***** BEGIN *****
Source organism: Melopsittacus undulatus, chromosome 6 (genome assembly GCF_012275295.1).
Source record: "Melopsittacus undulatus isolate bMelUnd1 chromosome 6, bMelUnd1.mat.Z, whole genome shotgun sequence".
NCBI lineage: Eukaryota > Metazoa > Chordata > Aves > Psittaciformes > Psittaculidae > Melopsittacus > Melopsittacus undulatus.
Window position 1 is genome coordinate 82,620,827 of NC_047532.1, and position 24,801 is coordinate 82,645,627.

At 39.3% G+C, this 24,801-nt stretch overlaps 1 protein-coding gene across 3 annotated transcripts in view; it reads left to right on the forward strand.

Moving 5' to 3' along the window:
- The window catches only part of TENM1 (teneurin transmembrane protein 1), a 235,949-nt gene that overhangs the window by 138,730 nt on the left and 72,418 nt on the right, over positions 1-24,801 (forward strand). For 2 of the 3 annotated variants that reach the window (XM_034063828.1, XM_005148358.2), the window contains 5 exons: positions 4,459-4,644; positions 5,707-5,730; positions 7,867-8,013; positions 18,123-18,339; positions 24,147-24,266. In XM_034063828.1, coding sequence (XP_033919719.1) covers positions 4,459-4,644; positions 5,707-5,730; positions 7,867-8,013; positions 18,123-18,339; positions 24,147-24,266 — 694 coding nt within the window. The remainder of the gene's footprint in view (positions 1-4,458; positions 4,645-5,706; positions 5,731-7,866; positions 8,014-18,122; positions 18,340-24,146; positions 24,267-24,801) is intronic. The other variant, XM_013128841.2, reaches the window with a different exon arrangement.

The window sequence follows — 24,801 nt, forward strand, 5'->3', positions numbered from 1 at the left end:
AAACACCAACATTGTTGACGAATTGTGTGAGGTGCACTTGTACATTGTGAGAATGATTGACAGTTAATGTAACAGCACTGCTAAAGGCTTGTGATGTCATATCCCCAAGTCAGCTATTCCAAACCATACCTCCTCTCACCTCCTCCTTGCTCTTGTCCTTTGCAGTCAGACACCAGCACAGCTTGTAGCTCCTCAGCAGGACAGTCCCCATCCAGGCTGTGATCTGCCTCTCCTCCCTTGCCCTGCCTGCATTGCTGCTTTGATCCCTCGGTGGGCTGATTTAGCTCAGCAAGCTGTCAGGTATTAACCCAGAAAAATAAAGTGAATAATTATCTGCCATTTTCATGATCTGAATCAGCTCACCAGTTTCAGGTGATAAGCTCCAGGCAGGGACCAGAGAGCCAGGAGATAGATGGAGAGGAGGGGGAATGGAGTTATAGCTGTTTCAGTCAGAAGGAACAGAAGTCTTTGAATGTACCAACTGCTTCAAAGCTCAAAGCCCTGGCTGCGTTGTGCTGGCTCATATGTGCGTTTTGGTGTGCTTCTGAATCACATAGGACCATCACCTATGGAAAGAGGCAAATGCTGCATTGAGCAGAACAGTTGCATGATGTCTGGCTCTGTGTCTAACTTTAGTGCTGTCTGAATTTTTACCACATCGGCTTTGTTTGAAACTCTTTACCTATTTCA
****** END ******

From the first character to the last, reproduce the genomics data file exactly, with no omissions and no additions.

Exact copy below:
Source organism: Melopsittacus undulatus, chromosome 6 (genome assembly GCF_012275295.1).
Source record: "Melopsittacus undulatus isolate bMelUnd1 chromosome 6, bMelUnd1.mat.Z, whole genome shotgun sequence".
NCBI lineage: Eukaryota > Metazoa > Chordata > Aves > Psittaciformes > Psittaculidae > Melopsittacus > Melopsittacus undulatus.
Window position 1 is genome coordinate 82,620,827 of NC_047532.1, and position 24,801 is coordinate 82,645,627.

At 39.3% G+C, this 24,801-nt stretch overlaps 1 protein-coding gene across 3 annotated transcripts in view; it reads left to right on the forward strand.

Moving 5' to 3' along the window:
- The window catches only part of TENM1 (teneurin transmembrane protein 1), a 235,949-nt gene that overhangs the window by 138,730 nt on the left and 72,418 nt on the right, over positions 1-24,801 (forward strand). For 2 of the 3 annotated variants that reach the window (XM_034063828.1, XM_005148358.2), the window contains 5 exons: positions 4,459-4,644; positions 5,707-5,730; positions 7,867-8,013; positions 18,123-18,339; positions 24,147-24,266. In XM_034063828.1, coding sequence (XP_033919719.1) covers positions 4,459-4,644; positions 5,707-5,730; positions 7,867-8,013; positions 18,123-18,339; positions 24,147-24,266 — 694 coding nt within the window. The remainder of the gene's footprint in view (positions 1-4,458; positions 4,645-5,706; positions 5,731-7,866; positions 8,014-18,122; positions 18,340-24,146; positions 24,267-24,801) is intronic. The other variant, XM_013128841.2, reaches the window with a different exon arrangement.

The window sequence follows — 24,801 nt, forward strand, 5'->3', positions numbered from 1 at the left end:
AAACACCAACATTGTTGACGAATTGTGTGAGGTGCACTTGTACATTGTGAGAATGATTGACAGTTAATGTAACAGCACTGCTAAAGGCTTGTGATGTCATATCCCCAAGTCAGCTATTCCAAACCATACCTCCTCTCACCTCCTCCTTGCTCTTGTCCTTTGCAGTCAGACACCAGCACAGCTTGTAGCTCCTCAGCAGGACAGTCCCCATCCAGGCTGTGATCTGCCTCTCCTCCCTTGCCCTGCCTGCATTGCTGCTTTGATCCCTCGGTGGGCTGATTTAGCTCAGCAAGCTGTCAGGTATTAACCCAGAAAAATAAAGTGAATAATTATCTGCCATTTTCATGATCTGAATCAGCTCACCAGTTTCAGGTGATAAGCTCCAGGCAGGGACCAGAGAGCCAGGAGATAGATGGAGAGGAGGGGGAATGGAGTTATAGCTGTTTCAGTCAGAAGGAACAGAAGTCTTTGAATGTACCAACTGCTTCAAAGCTCAAAGCCCTGGCTGCGTTGTGCTGGCTCATATGTGCGTTTTGGTGTGCTTCTGAATCACATAGGACCATCACCTATGGAAAGAGGCAAATGCTGCATTGAGCAGAACAGTTGCATGATGTCTGGCTCTGTGTCTAACTTTAGTGCTGTCTGAATTTTTACCACATCGGCTTTGTTTGAAACTCTTTACCTATTTCA